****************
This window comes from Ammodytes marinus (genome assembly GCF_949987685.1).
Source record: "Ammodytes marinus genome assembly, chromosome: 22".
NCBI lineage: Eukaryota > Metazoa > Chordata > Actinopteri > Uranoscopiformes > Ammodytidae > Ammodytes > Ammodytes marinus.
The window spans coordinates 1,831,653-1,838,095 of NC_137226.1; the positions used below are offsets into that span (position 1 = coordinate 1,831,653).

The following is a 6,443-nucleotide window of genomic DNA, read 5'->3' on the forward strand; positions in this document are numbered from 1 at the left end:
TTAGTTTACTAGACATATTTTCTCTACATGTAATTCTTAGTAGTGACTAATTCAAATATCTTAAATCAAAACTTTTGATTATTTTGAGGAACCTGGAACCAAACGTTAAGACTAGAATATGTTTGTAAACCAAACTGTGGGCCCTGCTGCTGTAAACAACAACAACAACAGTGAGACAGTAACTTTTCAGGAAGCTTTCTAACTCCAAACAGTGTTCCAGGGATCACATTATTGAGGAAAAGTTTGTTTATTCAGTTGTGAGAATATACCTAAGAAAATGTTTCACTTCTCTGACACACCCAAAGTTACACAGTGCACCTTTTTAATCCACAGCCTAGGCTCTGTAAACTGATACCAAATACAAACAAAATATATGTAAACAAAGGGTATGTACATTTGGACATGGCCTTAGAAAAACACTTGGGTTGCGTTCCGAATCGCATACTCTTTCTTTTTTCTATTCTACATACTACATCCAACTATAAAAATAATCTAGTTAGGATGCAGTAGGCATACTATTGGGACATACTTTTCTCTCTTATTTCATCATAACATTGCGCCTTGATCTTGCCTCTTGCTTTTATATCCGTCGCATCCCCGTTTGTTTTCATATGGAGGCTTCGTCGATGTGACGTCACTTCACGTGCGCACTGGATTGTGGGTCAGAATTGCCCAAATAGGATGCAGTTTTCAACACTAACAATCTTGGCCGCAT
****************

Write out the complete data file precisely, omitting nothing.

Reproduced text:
This window comes from Ammodytes marinus (genome assembly GCF_949987685.1).
Source record: "Ammodytes marinus genome assembly, chromosome: 22".
NCBI lineage: Eukaryota > Metazoa > Chordata > Actinopteri > Uranoscopiformes > Ammodytidae > Ammodytes > Ammodytes marinus.
The window spans coordinates 1,831,653-1,838,095 of NC_137226.1; the positions used below are offsets into that span (position 1 = coordinate 1,831,653).

The following is a 6,443-nucleotide window of genomic DNA, read 5'->3' on the forward strand; positions in this document are numbered from 1 at the left end:
TTAGTTTACTAGACATATTTTCTCTACATGTAATTCTTAGTAGTGACTAATTCAAATATCTTAAATCAAAACTTTTGATTATTTTGAGGAACCTGGAACCAAACGTTAAGACTAGAATATGTTTGTAAACCAAACTGTGGGCCCTGCTGCTGTAAACAACAACAACAACAGTGAGACAGTAACTTTTCAGGAAGCTTTCTAACTCCAAACAGTGTTCCAGGGATCACATTATTGAGGAAAAGTTTGTTTATTCAGTTGTGAGAATATACCTAAGAAAATGTTTCACTTCTCTGACACACCCAAAGTTACACAGTGCACCTTTTTAATCCACAGCCTAGGCTCTGTAAACTGATACCAAATACAAACAAAATATATGTAAACAAAGGGTATGTACATTTGGACATGGCCTTAGAAAAACACTTGGGTTGCGTTCCGAATCGCATACTCTTTCTTTTTTCTATTCTACATACTACATCCAACTATAAAAATAATCTAGTTAGGATGCAGTAGGCATACTATTGGGACATACTTTTCTCTCTTATTTCATCATAACATTGCGCCTTGATCTTGCCTCTTGCTTTTATATCCGTCGCATCCCCGTTTGTTTTCATATGGAGGCTTCGTCGATGTGACGTCACTTCACGTGCGCACTGGATTGTGGGTCAGAATTGCCCAAATAGGATGCAGTTTTCAACACTAACAATCTTGGCCGCAT